By Anna Lycett

    On a wintry Wednesday morning just over a year ago, four mums from Melbourne’s west made their way to Myrtle Wine Cafe in Footscray. This was the beginning of West Melbourne Parents for Climate Action.

    For Angela, who arranged the catch-up, it was a chance to connect with other parents who felt the gravity of the climate crisis, who worried about their children’s future and wanted to do something about it.

    ‘My husband and I had gone deep down the rabbit hole reading the climate science following the 2019–2020 bushfires. I had begun to wonder if I had lost the plot. Why weren’t more people talking about this? How could everyone be too busy to protect our children’s future and keep our planet safe for them?’

    To keep global heating below 1.5C – the threshold to prevent dangerous, irreversible changes to our climate and environment – there can be no new fossil fuel expansion. While Australia finally had its ‘climate election’ last year, the federal Labor Government is still approving new coal and gas projects.

    Unless a lot more pressure is put on governments, they are not going to act with the urgency required to secure a stable climate and a safe future for young generations. Some damage is already locked in, but the future is still in our hands: every fraction of a degree matters.

    Angela first engaged with Australian Parents for Climate Action (AP4CA) when she attended a webinar on transforming climate grief into action. A non-partisan and largely volunteer-led organisation, AP4CA aims to empower parents, grandparents and carers to advocate for climate action in their communities. 

    ‘It was a relief to confirm that no, I am not insane, nor am I alone. Yes, there are other parents, local parents in fact, with the same anxiety and anger as me’ she says. ‘We could share what we were all doing, inspire one another, organise and act together.’

    Erin, who also attended the first meeting, became more aware of the climate crisis while working for an international child rights organisation. She was pregnant with her second child at the time. ‘I worked with a team of climate scientists to write a report on child rights and the climate crisis. Modelling the increases in bushfires, heatwaves and floods for children compared to their grandparents’ generation – even under our government’s climate action pledges – brought the crisis close to home.’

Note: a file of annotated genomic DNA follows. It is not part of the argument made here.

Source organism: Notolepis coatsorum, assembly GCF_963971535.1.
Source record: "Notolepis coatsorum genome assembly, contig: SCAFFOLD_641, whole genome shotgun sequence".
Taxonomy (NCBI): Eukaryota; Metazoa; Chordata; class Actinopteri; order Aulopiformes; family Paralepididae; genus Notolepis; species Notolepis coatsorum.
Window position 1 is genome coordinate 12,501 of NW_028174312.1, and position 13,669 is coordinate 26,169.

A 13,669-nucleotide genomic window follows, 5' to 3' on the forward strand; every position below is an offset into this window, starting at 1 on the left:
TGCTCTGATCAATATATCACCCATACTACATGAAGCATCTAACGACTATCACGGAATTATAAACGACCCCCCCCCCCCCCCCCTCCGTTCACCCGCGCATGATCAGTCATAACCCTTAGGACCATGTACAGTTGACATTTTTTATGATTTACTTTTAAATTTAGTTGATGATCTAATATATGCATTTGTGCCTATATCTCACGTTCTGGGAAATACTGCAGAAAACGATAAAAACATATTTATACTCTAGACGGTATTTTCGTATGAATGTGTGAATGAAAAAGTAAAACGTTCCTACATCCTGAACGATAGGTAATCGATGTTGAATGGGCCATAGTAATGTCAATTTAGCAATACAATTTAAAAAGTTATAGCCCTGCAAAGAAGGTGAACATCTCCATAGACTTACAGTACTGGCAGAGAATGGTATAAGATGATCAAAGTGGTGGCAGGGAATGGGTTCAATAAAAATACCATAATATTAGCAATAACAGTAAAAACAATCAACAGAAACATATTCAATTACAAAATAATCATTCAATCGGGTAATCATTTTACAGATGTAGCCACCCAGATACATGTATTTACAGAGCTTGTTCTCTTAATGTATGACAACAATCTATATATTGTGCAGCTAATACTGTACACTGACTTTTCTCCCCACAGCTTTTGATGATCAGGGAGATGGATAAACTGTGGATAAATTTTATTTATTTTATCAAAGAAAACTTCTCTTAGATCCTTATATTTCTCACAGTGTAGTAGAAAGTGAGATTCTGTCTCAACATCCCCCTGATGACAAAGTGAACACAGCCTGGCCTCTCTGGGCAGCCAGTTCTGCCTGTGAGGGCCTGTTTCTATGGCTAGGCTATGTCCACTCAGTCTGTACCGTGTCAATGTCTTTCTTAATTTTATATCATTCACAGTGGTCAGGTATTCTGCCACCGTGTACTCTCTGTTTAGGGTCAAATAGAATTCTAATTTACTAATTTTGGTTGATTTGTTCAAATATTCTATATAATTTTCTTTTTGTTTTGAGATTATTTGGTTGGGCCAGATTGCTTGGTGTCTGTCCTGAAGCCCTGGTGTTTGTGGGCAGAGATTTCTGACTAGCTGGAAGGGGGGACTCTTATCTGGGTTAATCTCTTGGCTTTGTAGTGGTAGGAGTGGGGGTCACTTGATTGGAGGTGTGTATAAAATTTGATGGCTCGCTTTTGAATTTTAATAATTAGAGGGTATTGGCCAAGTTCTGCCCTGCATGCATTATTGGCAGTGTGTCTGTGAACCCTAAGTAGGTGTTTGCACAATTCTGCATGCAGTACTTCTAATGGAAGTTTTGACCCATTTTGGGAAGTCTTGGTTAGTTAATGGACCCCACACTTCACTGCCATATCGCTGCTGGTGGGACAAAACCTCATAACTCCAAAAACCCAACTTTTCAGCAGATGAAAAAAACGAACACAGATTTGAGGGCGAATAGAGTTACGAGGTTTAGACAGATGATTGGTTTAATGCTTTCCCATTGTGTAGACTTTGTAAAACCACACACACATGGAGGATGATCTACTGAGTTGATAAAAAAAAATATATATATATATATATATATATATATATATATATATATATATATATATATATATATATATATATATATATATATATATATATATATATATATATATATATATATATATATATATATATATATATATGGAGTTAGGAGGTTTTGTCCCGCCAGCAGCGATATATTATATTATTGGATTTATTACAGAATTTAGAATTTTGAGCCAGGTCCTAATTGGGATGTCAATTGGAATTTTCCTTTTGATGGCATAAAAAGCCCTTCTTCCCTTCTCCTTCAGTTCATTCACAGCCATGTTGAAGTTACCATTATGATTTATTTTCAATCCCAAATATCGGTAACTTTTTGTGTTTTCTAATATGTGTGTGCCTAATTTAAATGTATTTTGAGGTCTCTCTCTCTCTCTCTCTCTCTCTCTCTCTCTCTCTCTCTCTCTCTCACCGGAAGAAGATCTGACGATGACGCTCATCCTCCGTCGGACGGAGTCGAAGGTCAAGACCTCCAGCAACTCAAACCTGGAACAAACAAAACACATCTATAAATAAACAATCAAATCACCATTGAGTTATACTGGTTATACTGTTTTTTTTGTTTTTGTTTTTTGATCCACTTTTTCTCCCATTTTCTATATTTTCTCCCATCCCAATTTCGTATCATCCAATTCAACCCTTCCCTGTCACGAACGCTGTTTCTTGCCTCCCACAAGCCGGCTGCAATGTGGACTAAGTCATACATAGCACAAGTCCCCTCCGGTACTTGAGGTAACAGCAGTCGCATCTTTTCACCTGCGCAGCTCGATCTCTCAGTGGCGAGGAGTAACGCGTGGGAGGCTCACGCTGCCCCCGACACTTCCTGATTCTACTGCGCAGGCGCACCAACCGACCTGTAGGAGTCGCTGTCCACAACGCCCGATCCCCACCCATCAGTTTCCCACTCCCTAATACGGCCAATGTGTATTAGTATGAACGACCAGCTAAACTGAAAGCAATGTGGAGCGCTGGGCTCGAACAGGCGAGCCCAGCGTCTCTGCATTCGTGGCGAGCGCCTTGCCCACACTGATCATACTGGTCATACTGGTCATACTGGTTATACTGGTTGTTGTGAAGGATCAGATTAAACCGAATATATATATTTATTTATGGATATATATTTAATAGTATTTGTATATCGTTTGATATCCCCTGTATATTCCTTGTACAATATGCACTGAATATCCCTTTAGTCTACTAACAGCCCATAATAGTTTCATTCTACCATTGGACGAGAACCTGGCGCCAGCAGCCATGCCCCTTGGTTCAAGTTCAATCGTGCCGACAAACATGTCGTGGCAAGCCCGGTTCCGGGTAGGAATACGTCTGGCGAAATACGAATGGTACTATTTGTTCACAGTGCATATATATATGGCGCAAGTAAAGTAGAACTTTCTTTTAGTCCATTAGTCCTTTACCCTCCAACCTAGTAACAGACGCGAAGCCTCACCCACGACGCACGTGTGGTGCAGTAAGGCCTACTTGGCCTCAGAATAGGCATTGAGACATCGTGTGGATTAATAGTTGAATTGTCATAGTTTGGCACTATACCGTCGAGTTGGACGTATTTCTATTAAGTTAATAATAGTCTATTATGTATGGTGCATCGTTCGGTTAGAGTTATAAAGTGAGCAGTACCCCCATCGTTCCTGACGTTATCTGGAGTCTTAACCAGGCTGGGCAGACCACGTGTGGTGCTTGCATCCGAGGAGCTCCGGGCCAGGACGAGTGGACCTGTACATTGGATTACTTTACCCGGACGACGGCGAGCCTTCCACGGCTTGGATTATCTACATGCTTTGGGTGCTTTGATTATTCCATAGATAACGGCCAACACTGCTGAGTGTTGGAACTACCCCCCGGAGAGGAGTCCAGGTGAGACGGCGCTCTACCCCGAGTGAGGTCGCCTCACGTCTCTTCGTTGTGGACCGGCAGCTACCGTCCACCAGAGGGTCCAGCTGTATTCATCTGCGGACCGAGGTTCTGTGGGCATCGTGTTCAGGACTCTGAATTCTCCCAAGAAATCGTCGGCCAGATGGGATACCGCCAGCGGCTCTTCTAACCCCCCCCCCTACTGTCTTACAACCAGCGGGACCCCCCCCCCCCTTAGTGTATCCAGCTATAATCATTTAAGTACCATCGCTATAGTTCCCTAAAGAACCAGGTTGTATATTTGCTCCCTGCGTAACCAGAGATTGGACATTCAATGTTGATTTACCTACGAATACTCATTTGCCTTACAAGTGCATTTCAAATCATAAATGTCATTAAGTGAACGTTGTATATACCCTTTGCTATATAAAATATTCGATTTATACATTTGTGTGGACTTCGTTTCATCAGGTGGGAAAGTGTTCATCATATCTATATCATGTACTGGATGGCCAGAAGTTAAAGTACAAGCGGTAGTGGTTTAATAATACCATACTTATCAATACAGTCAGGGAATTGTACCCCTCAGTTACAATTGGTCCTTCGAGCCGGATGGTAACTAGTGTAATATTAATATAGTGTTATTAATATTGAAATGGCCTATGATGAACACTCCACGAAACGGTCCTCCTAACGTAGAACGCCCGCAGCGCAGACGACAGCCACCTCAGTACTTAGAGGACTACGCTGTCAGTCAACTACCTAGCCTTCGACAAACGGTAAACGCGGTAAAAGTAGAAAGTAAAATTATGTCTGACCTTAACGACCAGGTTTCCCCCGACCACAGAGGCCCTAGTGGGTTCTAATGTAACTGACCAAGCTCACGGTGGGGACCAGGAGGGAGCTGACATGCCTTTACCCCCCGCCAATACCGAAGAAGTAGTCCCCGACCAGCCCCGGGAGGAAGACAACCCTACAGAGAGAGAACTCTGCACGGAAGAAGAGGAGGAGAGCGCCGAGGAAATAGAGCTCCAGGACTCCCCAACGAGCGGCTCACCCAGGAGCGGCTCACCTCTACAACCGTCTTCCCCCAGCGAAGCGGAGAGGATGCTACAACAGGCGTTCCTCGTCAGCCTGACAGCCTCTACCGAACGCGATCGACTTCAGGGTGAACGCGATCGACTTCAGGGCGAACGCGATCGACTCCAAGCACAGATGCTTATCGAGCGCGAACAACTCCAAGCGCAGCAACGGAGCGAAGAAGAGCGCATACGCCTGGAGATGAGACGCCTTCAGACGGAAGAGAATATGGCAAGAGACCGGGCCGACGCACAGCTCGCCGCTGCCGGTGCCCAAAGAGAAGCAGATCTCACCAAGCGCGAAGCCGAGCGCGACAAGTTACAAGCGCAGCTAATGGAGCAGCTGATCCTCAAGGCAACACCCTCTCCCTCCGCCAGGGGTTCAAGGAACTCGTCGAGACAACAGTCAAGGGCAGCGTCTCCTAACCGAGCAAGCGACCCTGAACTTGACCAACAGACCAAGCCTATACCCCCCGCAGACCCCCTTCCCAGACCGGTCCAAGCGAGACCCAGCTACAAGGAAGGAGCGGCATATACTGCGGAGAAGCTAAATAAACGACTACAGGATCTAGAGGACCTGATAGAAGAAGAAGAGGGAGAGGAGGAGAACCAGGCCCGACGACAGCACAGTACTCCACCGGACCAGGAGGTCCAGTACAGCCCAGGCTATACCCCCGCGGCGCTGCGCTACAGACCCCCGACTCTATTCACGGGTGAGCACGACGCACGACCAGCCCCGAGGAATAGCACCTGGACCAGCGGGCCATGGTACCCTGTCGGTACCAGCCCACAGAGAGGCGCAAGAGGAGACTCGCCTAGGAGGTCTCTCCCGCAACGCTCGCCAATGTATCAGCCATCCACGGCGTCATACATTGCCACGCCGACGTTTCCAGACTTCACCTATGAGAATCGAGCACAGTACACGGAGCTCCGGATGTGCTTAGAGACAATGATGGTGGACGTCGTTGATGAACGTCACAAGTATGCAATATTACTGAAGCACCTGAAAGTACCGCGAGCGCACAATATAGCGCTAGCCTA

‘But at the same time, I also came to understand the next generation’s capacity to enact systems change on the scale we need.’

    Since their first meeting, AP4CA West Melbourne has attracted more members and engaged in a range of activities – from ‘climate conversations’, art activities and nature-based story times to meetings with state and federal MPs (usually with a few kids in tow).

    Shannon joined AP4CA because she is deeply concerned about what sort of world we are leaving behind for future generations. ‘If we don’t act now, they will never experience our wonderful wildlife, clean air and river systems, or even know food security; they instead will only know fear, desperation and bitter disappointment in the generation that had a chance to do something.’

    Adam, a father of a two-year-old boy, joined AP4CA to connect with people who are aware of the crisis and for mutual emotional support. ‘I think it is great that our group has people using a diversity of tactics.’ He understands that climate change is a threat multiplier and worries about his son’s future in the face of climate impacts such as crop failure, which could lead to chronic food shortages and even war. ‘How on earth do we parent through that?’

    ‘It’s true, the best antidote to despair is action,’ says Angela. ‘Don’t get mad, get organised. Face your feelings, connect, talk about them. Don’t sit in despair. Do something, there are so many things we can do, both big and small. Our care for our children is our biggest superpower.’ 

    Join online: 

    Instagram: @ap4ca_westmelbourne 

    Our content is a labour of love, crafted by dedicated volunteers who are passionate about the west. We encourage submissions from our community, particularly stories about your own experiences, family history, local issues, your suburb, community events, local history, human interest stories, food, the arts, and environmental matters. Below are articles created by community contributors. You can find their names in the bylines.

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